Guantanamo Review Board: This is Not What Transparency Looks Like

At 9:15 a.m. yesterday morning, the flat-screen monitor in Arlington, Virginia, came to life, revealing a small room inside what appeared to be a temporary structure.

Filling the screen were five men huddled around a small conference table: a translator, the detainee’s two personal military representatives, his long-time personal lawyer, and – seated directly in front of the camera – the detainee himself, Abdel Malik Ahmed Abdel Wahan al Rahabi. Mr. Rahabi has been held at the Guantanamo Bay prison facility without charge or trial by the U.S. government since January 2002.

A disembodied voice announced, both to Mr. Rahabi in Guantanamo and to the viewers in Arlington:

This periodic review board is being conducted at 0900 hours on the 28th of January, 2014, at the Periodic Review Secretariat Headquarters, Arlington, Virginia, with regard to the following detainee: Abdel Malik Ahmed Abdel Wahan al Rahabi…. this is your periodic review board to determine whether continued law of war detention is warranted in your case. Your continued law of war detention will be warranted if such detention is necessary to protect against a significant -- continuing significant threat to the national security of the United States.

Yesterday’s convening was the second tele-hearing to take place before a Periodic Review Board (PRB), a process ordered by the president in 2011 to review whether detainees who were not cleared for release in the administration’s last review in 2010 should continue to be held.

The PRBs are meant to regularly reassess whether release of a prisoner would present a current threat to the United States, but the first hearing was delayed for nearly two years and about 70 cases are still to be heard in the initial round of hearings. PRBs are different from, and do not substitute for, habeas review in federal court, which determines whether detention is lawful.

Importantly, this morning’s hearing was the first to be opened to a small group of outside observers that included media and representatives of human rights organizations. They had access to the unclassified portion of the hearing, which lasted 19 minutes. The observers saw and heard just the opening statements by Mr. Rahabi’s personal representatives and counsel, the text of which had already been posted on the PRB Secretariat website. None of the review board members – representatives from six military, intelligence, and law enforcement agencies and the State Department – asked any questions during the unclassified portion of the hearing.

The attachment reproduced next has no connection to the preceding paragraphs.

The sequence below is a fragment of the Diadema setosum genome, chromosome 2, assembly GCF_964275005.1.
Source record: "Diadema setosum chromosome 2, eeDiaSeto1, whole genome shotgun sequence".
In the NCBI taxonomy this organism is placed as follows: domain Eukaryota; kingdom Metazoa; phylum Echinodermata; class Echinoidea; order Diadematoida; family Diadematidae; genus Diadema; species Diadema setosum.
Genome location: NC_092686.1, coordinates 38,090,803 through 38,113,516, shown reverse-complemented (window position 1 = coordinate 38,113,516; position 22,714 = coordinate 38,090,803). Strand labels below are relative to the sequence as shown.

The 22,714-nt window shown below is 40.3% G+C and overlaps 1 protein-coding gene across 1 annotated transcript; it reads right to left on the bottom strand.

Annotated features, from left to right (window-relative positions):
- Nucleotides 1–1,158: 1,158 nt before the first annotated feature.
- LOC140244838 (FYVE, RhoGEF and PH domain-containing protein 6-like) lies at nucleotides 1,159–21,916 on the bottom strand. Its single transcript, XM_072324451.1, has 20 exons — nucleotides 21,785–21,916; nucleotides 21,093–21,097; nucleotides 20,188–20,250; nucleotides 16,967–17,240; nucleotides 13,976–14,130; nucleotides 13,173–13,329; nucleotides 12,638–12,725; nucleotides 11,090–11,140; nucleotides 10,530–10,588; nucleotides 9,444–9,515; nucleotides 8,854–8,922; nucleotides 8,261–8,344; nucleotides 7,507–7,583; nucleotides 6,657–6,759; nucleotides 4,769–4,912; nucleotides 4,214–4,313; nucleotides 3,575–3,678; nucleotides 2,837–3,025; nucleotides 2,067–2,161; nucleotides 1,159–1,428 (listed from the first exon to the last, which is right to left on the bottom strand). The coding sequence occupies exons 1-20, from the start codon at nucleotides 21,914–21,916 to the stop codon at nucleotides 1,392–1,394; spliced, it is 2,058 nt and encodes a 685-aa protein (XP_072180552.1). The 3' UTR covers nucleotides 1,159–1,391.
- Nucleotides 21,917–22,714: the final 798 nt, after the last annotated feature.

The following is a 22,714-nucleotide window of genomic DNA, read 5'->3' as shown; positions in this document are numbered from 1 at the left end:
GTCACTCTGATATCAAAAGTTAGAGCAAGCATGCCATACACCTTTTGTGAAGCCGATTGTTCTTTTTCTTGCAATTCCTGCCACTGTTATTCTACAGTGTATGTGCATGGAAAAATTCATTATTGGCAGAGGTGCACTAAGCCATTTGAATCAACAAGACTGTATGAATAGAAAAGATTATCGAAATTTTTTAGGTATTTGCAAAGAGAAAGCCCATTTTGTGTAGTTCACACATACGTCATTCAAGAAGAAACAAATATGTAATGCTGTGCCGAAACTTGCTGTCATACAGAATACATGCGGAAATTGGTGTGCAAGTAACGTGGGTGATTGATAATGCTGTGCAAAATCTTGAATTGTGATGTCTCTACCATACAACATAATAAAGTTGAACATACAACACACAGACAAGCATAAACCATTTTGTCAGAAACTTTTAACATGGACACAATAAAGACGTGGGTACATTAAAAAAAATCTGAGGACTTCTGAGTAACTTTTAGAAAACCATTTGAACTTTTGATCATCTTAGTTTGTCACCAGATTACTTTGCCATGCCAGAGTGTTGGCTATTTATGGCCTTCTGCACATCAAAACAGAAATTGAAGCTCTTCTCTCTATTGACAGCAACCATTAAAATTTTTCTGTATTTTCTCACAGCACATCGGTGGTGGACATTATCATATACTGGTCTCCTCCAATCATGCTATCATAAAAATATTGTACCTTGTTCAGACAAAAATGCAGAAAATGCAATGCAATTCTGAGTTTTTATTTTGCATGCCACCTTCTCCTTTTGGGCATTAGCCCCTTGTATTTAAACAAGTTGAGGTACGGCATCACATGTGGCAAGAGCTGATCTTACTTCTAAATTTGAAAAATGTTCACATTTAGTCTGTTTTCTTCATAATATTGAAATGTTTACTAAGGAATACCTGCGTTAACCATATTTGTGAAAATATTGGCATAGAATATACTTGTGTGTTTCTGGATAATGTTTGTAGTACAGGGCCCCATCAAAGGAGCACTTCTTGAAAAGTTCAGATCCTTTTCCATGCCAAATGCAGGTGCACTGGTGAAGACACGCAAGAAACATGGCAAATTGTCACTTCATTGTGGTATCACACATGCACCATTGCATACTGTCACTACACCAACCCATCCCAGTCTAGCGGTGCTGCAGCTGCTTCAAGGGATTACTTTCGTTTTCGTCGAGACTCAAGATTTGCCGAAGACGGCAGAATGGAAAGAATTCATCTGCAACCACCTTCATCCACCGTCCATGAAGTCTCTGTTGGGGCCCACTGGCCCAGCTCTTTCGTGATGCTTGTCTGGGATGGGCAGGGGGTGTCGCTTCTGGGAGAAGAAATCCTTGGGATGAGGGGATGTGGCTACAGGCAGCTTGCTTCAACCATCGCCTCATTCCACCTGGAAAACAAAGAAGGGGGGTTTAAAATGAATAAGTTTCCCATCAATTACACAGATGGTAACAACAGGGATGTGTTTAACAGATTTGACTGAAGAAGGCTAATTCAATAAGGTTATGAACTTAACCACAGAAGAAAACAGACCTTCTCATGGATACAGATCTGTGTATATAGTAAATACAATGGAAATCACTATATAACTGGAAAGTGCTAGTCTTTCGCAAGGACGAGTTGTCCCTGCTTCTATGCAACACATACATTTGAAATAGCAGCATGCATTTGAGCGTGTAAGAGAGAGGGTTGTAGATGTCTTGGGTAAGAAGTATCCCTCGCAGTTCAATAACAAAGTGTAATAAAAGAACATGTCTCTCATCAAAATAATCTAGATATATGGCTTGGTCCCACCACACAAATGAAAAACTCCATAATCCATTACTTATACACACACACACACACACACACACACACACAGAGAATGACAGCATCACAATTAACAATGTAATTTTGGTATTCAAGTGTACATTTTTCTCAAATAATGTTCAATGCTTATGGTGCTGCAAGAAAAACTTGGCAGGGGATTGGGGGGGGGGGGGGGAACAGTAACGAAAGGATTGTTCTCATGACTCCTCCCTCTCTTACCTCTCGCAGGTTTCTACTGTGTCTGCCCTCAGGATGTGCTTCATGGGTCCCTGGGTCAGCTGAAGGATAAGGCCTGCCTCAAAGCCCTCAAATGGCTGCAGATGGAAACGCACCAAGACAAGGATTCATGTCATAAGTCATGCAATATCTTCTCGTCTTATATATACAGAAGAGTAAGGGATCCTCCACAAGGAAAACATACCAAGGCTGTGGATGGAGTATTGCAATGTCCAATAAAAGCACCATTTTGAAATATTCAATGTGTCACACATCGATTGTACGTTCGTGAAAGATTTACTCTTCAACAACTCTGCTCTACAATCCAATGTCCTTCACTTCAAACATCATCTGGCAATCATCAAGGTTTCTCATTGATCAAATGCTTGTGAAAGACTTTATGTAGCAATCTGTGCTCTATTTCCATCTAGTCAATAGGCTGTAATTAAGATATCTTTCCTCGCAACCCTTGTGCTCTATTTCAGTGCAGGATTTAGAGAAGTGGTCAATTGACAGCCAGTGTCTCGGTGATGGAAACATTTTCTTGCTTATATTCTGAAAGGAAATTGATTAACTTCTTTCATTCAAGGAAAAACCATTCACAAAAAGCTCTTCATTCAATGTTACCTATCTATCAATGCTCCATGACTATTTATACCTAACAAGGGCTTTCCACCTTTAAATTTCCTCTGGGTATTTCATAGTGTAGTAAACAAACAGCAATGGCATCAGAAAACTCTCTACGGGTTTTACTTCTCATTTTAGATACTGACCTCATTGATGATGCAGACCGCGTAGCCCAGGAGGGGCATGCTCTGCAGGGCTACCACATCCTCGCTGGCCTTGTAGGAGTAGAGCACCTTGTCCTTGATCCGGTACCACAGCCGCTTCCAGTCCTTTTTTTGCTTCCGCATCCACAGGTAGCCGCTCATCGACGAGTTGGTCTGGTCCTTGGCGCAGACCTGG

The move to partially open PRB hearings came as a response to calls from media and human rights groups, including the ACLU, for greater transparency in review proceedings.

Transparency in this process is absolutely necessary so that the public can assess whether the PRB process is meaningful and fair given the lopsided protocols that govern it. The Department of Defense’s procedures decidedly disadvantage the detainee. For example, the PRB can consider evidence the prisoner, his lawyer, and his personal representatives cannot even see. In such an environment, the government must demonstrate that it is not exploiting these kinds of protocols and the absence of procedural safeguards.

Only with that transparency can the public be assured of the fairness of the PRB proceedings. Unfortunately, the 19 minutes of pre-published statements made only one thing clear: we have a long way to go.

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Anonymous

Why's he have 6 names?

Personally, even if they DO have reviews, I don't think the public will understand a damn thing of what they're talking about anyway - I know *I* don't - so the transparency doesn't really seem to matter if you know what I mean.